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In Focus: 5-HT3 Receptors

5-HT (5-hydroxytryptamine, serotonin) is one of the most versatile neurotransmitters. It signals in part through 5-HT3 receptors which belong to the super family of ligand-gated ion channels.

5-hydroxytryptamine type 3 (5-HT3) receptors are cation-selective Cys-loop receptors expressed in the central and peripheral nervous systems where they mediate fast excitatory neurotransmission2. Five receptor subunits have been identified thus far (5-HT3A to 5-HT3E) with 5-HT3A and 5-HT3B receptors being the best characterized among the different types. To form a functional receptor, five subunits assemble around a pore permeable to Na+, K+, and Ca2+ ions. The presence of one or more 5-HT3A receptor subunits is necessary and essential3. Each 5-HT3 receptor subunit has a large extracellular domain critical for ligand binding, four transmembrane domains important for pore formation, and an intracellular domain responsible for activity modulation, receptor trafficking and sorting2.

5-HT3 receptors have become important therapeutic targets for irritable bowel syndrome (IBS), side effects resulting from chemotherapeutic treatment, schizophrenia and bipolar disorder1,4.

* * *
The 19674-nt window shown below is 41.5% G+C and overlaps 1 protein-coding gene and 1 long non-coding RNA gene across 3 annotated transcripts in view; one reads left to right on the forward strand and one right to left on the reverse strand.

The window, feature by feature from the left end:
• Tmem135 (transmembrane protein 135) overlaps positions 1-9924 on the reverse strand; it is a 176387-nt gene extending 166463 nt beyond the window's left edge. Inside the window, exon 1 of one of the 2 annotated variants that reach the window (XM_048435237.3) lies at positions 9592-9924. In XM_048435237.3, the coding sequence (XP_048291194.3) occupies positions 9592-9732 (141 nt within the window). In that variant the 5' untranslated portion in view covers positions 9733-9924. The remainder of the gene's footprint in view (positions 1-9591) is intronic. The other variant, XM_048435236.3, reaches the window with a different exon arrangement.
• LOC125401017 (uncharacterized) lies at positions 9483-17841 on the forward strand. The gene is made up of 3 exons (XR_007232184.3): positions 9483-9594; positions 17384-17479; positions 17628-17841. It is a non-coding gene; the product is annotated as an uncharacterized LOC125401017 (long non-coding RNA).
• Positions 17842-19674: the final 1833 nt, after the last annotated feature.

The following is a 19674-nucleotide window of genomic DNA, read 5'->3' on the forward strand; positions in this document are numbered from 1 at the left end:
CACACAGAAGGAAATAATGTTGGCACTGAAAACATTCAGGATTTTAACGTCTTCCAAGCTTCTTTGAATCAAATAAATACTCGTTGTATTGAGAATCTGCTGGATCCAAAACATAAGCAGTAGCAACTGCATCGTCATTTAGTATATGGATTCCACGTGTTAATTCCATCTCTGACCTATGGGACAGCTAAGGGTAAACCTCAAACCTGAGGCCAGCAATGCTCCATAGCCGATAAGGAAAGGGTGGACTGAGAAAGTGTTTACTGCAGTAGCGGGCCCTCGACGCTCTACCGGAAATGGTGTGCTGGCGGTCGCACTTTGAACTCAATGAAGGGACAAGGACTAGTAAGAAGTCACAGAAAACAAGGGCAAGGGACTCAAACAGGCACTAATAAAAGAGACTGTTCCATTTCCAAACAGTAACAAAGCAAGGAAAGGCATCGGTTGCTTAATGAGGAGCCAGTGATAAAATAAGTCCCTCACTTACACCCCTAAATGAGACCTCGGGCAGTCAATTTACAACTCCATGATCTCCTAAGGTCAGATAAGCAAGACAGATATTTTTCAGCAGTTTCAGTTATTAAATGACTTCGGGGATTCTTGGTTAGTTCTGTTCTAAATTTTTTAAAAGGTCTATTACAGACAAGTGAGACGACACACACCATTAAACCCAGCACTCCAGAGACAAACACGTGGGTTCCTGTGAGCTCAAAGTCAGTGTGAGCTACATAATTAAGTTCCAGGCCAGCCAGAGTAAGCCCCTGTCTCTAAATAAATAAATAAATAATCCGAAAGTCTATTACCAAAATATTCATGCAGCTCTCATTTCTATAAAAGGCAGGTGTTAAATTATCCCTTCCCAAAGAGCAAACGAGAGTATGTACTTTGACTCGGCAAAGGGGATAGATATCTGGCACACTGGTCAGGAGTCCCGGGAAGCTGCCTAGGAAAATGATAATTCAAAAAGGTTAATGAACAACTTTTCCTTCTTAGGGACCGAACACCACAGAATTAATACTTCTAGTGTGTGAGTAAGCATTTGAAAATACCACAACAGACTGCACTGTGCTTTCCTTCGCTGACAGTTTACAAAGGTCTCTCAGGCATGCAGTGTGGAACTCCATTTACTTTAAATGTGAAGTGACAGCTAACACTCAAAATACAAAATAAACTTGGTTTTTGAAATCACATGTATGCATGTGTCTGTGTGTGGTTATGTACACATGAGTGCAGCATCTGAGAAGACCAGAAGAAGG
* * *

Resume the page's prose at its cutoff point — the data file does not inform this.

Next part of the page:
Alomone Labs offers an extensive 5-HT3 receptor reagent portfolio. Our product range includes highly specific antibodies to the receptors, which enable detection of 5-HT3 receptors in western blot analysis and various immunostaining protocols.

We also offer a large array of pharmacological reagents:

  • Highly pure products
  • Negligible lot to lot variability
  • All lots biologically tested
  • Large size range available
  • Lyophilized and shipped at room temperature

5-HT3 receptor Explorer Kits are Budget-Friendly priced screening packages. Each Explorer Kit contains a set of antibodies or a group of pharmacological reagents targeting 5-HT3 receptors.


  1. Faerber, L. et al. (2007) Eur. J. Pharmacol. 560, 1.
  2. Lummis, S.C. (2012) J. Biol. Chem. 287, 40239.
  3. Wu, Z.S. et al. (2015) Acta Pharmacologica Sinica 36, 895.
  4. Thompson, A.J. and Lummis, S.C. (2006) Curr. Pharm. Des. 12, 3615.